4. Application for VPWS

We now apply the FHTn method to demonstrate its effectiveness in studying the EM field distribution on the focal plane of a diffractive lens. The lens is normally illuminated with an incident plane wave. For axially symmetric structures, the EM components can be represented in terms of a cylindrical harmonic expansion in the azimuthal direction. From Ref. [2

2. Shouyuan Shi and Dennis W. Prather, “Vector-based plane-wave spectrum method for the propagation of cylindrical electromagnetic fields,”Opt. Lett. 24, 1445 (1999). [CrossRef]

], the expansion coefficients of the EM components in the focal plane z = z 0 can be determined with those in the near field z = 0 as follows

Eρm(l·Δρ,z0)=(1)m+12Δr2
×i=0Mi{[Erm(i·Δr,0)+Eϕm(i·Δr,0)]
×k02Hm+1{Jm+1(k·lk0Δρ)exp(jkzz0)}
+[Erm(i·Δr,0)Eϕm(i·Δr,0)]
×k02Hm1{Jm1(k·lk0Δρ)exp(jkzz0)}}
(8)
Eϕm(l·Δρ,z0)=(1)m+12Δr2
×i=0Mi{[Eϕm(i·Δr,0)+Erm(i·Δr,0)]
×k02Hm+1{Jm+1(k·lk0Δρ)exp(jkzz0)}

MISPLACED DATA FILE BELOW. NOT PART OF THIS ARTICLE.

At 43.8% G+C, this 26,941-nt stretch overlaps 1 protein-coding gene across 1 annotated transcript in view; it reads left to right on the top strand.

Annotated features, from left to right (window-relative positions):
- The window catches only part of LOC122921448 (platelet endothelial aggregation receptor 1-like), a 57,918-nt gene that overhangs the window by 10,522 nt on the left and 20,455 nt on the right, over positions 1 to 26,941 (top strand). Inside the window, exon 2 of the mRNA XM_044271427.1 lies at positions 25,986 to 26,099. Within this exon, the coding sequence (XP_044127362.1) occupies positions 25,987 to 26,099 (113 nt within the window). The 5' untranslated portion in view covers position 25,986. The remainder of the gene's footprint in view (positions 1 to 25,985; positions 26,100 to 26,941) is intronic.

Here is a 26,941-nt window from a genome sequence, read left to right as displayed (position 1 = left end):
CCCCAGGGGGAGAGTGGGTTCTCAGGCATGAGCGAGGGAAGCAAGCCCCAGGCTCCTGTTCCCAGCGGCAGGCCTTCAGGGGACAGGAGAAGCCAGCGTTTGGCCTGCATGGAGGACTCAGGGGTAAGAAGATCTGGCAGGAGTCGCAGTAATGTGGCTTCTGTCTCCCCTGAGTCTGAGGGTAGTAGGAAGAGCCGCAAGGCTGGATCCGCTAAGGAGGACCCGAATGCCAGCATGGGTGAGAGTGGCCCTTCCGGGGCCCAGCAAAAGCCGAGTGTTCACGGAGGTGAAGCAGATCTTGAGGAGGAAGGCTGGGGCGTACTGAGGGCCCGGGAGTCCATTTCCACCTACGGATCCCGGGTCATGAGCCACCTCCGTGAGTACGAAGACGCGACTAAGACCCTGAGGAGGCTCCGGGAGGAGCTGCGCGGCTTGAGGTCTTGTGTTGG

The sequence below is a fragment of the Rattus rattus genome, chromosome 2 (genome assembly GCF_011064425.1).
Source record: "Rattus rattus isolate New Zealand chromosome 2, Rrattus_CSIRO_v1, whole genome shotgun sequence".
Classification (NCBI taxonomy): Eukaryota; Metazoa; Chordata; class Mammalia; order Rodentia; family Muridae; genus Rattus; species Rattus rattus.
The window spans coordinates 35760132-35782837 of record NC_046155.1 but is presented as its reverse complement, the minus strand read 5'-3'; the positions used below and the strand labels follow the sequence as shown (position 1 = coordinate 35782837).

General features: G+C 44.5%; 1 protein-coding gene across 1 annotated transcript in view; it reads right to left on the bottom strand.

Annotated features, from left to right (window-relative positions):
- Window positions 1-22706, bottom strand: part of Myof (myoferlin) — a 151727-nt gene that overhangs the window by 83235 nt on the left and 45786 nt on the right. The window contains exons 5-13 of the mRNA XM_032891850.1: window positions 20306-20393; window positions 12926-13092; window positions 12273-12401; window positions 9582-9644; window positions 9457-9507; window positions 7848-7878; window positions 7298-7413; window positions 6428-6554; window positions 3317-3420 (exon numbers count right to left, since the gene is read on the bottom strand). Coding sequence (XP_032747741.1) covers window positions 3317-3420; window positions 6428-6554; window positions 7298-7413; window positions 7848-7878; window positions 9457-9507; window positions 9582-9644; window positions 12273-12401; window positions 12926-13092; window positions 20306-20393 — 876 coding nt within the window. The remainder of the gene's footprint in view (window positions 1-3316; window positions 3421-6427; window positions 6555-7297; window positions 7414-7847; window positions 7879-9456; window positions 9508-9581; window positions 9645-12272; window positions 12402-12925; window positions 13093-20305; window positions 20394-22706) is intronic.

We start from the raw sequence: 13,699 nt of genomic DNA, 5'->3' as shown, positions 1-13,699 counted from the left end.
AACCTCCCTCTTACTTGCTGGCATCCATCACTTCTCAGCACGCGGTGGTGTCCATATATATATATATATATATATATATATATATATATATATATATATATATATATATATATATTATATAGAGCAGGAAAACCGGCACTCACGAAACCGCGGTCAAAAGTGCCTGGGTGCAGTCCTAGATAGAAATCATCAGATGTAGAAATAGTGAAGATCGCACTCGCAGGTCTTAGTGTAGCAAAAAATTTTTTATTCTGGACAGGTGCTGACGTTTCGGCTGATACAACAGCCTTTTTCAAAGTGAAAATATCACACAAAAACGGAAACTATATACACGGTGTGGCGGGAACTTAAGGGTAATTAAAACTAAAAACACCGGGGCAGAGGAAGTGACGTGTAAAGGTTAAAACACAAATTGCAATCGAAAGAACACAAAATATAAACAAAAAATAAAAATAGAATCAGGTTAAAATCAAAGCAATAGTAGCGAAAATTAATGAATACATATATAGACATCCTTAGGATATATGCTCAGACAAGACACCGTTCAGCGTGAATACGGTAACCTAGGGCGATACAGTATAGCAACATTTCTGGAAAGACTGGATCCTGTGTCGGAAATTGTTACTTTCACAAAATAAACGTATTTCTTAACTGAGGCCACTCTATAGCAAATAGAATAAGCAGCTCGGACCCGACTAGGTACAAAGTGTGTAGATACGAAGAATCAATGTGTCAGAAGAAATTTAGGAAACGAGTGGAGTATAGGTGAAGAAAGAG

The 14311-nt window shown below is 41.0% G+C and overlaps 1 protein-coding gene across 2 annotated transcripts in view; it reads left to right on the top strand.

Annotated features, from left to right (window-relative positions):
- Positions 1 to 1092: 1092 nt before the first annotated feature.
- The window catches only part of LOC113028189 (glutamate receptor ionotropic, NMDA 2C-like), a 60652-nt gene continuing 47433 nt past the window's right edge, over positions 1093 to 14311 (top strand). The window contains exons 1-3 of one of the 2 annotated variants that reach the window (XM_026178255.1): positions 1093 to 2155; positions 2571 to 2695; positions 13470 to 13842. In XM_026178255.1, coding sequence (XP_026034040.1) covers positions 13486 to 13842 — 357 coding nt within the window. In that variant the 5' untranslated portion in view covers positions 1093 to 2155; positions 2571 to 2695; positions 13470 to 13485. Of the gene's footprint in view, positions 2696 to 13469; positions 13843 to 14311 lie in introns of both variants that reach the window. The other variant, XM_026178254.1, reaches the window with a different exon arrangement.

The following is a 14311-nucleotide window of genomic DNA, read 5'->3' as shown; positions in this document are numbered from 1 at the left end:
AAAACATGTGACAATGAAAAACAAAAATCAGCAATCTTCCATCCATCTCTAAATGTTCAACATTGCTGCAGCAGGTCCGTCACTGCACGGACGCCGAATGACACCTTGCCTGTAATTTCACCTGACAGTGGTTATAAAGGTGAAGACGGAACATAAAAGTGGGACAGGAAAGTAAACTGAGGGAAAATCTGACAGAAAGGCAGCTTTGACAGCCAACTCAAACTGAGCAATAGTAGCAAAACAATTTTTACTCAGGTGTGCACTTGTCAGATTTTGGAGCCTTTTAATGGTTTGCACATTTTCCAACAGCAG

+[Eϕm(i·Δr,0)Erm(i·Δr,0)]
×k02Hm1{Jm1(k·lk0Δρ)exp(jkzz0)}}
(9)
Ezm(l·Δρ,z0)=(1)m+1·(Δr)2
×i=0Mi·{Ezm(i·Δr,0)
×k02Hm{Jm(k·lk0Δρ)×exp(jkz·z0)}
(10)

where j = √-1 , kz=[k02(kk0)]12,, k 0 = 2π/λ, 0 ≤ k’ ≤ 1, Δr and Δρ are the sampling lengths in the original and propagated planes, respectively, and λ is the wavelength of illumination light. The index i and l represent the values of the i-th sampling point in the near field and the l-th in the focal plane, respectively. M is the total number of sampling points in the near field, and the constant C in the process of HT is equal to Nk 0Δr.

In this example, since the incident wave is a normal illumination, only the m = 1 mode is needed. Thus, only zero-, first-, and second-order HTs are used in the calculation. For oblique incidence, higher-order HT will be involved in the VPWS calculation, and in this case, the FHTn method can still be used because it is a generic formula for an arbitrary integer order HT.

For convenience of comparison, we used the same eight-level diffractive lens that was studied in Ref. [5